New Delhi: According to the National Meteorological Forecasting Center of the Indian Meteorological Department (IMD), six disturbances and four induced cyclonic movements affected northwest India during February 2021.
Two of these disturbances promoted good rain / snowfall activities in the Western Himalayan region from sporadic to far-flung. Splatter activity was observed in Northwest India and adjoining plains with sporadic rain / thunderstorms. During the passing of these two systems, hailstorm activity was also recorded at some places in the Western Himalayan region.
(B) Moisture in Central, Peninsular and adjoining Eastern India:
During 16 to 19 February, there was a period of humidity in central and eastern India and Maharashtra and there was hailstorm at some places. Slow level easterly winds moved from 19 to 22 February over the peninsular India under the influence of the central latent westerly winds in the middle and upper troposphere.
(C) Monthly rainfall scenario in the country (01 to 28 February 2021)
The country received 7.6 mm of rainfall during the month of February, 2021, which was -68 percent lower than the long-term average (LPA) of 23.5 mm as per Table 1. Figure 1 shows the subdivision-wise rainfall of the Meteorological Department in January 2021. During this month, 9 subdivisions received heavy rainfall while 2 subdivisions received normal or remaining 23 subdivisions with heavy or no rainfall and 2 subdivisions (Saurashtra and Kutch and West Rajasthan) did not receive any rainfall at all.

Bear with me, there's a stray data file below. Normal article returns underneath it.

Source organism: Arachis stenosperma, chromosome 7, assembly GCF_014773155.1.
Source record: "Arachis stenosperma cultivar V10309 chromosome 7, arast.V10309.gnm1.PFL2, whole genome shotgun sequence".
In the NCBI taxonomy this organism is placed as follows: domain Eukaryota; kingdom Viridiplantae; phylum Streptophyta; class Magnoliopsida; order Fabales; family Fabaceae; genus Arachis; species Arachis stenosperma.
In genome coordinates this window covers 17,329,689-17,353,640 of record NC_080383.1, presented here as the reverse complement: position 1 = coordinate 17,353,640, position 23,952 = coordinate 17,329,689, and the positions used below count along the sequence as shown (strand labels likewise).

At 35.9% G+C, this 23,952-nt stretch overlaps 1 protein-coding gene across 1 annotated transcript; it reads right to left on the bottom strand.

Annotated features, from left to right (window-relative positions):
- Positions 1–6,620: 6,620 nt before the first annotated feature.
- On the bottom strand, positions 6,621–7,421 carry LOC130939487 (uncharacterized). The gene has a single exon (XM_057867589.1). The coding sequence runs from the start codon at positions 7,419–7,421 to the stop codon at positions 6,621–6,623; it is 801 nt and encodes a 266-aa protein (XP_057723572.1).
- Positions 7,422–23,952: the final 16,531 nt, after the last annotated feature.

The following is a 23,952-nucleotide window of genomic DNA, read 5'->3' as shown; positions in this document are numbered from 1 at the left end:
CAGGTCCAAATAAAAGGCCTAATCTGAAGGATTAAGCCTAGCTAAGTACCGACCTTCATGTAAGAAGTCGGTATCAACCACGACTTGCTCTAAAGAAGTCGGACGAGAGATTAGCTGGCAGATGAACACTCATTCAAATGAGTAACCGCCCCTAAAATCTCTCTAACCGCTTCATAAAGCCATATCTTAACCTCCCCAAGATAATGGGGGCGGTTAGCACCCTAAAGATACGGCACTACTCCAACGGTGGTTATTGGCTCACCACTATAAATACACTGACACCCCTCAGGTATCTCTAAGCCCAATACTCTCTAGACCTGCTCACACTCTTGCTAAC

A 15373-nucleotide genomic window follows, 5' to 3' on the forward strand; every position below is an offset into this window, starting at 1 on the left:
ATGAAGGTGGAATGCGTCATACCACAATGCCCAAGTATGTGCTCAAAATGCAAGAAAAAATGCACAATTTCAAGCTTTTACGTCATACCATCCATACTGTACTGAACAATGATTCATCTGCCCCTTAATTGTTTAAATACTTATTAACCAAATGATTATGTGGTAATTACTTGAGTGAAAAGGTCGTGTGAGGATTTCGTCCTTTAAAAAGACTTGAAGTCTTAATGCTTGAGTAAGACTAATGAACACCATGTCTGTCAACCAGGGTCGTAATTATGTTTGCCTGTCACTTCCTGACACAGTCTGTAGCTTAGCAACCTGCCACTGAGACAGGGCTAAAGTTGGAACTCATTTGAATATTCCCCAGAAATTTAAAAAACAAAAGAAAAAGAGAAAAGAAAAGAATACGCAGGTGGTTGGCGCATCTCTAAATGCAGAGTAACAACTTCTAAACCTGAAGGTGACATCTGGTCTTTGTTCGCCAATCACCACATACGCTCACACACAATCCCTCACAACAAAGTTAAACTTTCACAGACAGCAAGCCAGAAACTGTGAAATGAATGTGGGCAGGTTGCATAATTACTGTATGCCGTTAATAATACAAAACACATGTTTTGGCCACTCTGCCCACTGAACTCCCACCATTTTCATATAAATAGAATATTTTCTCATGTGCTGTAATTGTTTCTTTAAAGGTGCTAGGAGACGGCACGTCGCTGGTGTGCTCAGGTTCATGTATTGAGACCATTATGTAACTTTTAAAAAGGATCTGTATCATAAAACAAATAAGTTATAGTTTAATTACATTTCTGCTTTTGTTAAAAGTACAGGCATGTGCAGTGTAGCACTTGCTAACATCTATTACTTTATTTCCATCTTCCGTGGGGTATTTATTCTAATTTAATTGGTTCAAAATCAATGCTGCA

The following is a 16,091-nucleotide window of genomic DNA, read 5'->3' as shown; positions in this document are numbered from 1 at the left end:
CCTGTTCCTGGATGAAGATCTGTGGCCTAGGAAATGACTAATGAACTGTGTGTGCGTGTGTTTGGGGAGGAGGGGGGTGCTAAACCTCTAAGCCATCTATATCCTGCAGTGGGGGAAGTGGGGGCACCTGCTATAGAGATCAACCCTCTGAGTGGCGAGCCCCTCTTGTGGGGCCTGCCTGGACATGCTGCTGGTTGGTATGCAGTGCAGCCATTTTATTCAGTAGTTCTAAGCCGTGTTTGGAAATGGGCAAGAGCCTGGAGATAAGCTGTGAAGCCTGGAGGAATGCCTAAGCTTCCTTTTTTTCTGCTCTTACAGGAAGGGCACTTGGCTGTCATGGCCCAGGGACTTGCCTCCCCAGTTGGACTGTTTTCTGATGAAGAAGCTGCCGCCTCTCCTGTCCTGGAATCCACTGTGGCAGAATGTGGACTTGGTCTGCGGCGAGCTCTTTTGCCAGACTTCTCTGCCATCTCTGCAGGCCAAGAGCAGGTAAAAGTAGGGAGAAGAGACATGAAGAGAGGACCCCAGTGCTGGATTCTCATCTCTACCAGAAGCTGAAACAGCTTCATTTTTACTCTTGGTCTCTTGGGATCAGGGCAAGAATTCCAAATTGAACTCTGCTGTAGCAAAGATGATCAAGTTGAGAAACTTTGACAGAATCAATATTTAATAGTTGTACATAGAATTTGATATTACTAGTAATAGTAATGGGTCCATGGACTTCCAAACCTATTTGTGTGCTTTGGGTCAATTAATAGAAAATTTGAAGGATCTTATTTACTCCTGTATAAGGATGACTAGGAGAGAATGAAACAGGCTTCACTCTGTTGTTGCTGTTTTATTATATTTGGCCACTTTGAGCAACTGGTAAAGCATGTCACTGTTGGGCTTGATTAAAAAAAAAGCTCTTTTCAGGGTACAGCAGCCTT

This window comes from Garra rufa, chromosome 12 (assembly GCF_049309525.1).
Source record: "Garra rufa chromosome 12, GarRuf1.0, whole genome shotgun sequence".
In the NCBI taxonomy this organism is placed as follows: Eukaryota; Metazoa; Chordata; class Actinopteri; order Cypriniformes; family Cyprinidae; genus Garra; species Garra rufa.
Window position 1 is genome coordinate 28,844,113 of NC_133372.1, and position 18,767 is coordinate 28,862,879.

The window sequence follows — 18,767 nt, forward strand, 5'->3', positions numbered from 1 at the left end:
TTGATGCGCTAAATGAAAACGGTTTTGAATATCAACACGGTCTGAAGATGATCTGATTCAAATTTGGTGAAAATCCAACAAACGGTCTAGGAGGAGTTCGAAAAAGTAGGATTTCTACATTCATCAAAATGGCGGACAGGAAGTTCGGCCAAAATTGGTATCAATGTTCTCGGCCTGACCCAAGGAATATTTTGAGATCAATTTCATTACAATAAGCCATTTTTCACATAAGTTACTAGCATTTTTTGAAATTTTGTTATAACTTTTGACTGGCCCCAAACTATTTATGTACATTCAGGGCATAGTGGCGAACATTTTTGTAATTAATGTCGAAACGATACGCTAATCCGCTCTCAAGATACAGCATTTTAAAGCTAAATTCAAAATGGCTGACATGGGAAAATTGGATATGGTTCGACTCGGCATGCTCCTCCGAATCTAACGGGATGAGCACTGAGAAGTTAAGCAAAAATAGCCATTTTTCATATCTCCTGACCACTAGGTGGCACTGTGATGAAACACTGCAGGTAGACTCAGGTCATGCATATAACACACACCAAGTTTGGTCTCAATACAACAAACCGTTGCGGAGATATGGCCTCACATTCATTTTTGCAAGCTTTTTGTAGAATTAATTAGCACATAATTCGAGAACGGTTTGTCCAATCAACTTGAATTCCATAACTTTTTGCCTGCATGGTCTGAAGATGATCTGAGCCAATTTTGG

(D) There was an unusual long period of dense fog during 10-22 February 2021 in Punjab and Haryana.
According to surface observations and satellite photos obtained from INSAT 3D, during the period 10-22 February 2021, most areas of Punjab and Haryana continued to have dense fog and fog farther away from late night to dawn almost every day. The coverage of this dense fog is shown in Figure 2, according to photographs taken by Inset 3D of this dense fog during the period 11–21 February 2021 at 08:45 daily.
Due to such dense fog, visibility in these areas was reduced to less than 200 meters from night to morning on most days. In Amritsar during 1-28 February 2021, dense fog enveloped the entire month for 168 hours over 15 days. This dense fog continued to move eastwards in parts of Delhi and western Uttar Pradesh and southward in the northwestern parts of Rajasthan (reference Figure 2). This situation persisted for about 7 to 10 days. The assessment was carried out for a total of 28 hours at Indira Gandhi Airport for seven days.
Potential forecasts for maximum temperatures (Fig. 3A) indicate that the plains of north India are likely to have higher than normal temperatures in the adjacent Himalayas, west, east and north-east India, and some subdivisions of central India. is.
Potential forecast for minimum temperature (Fig. 3B) indicates that most subdivisions of North India, as well as the Himalayan mountains, northeast India and some subdivisions of west and western coastal India, are likely to have higher than normal minimum temperatures. . The minimum temperatures are expected to be below normal in the subdivisions of Odisha, Chhattisgarh, Telangana, Rayalaseema and coastal Andhra Pradesh.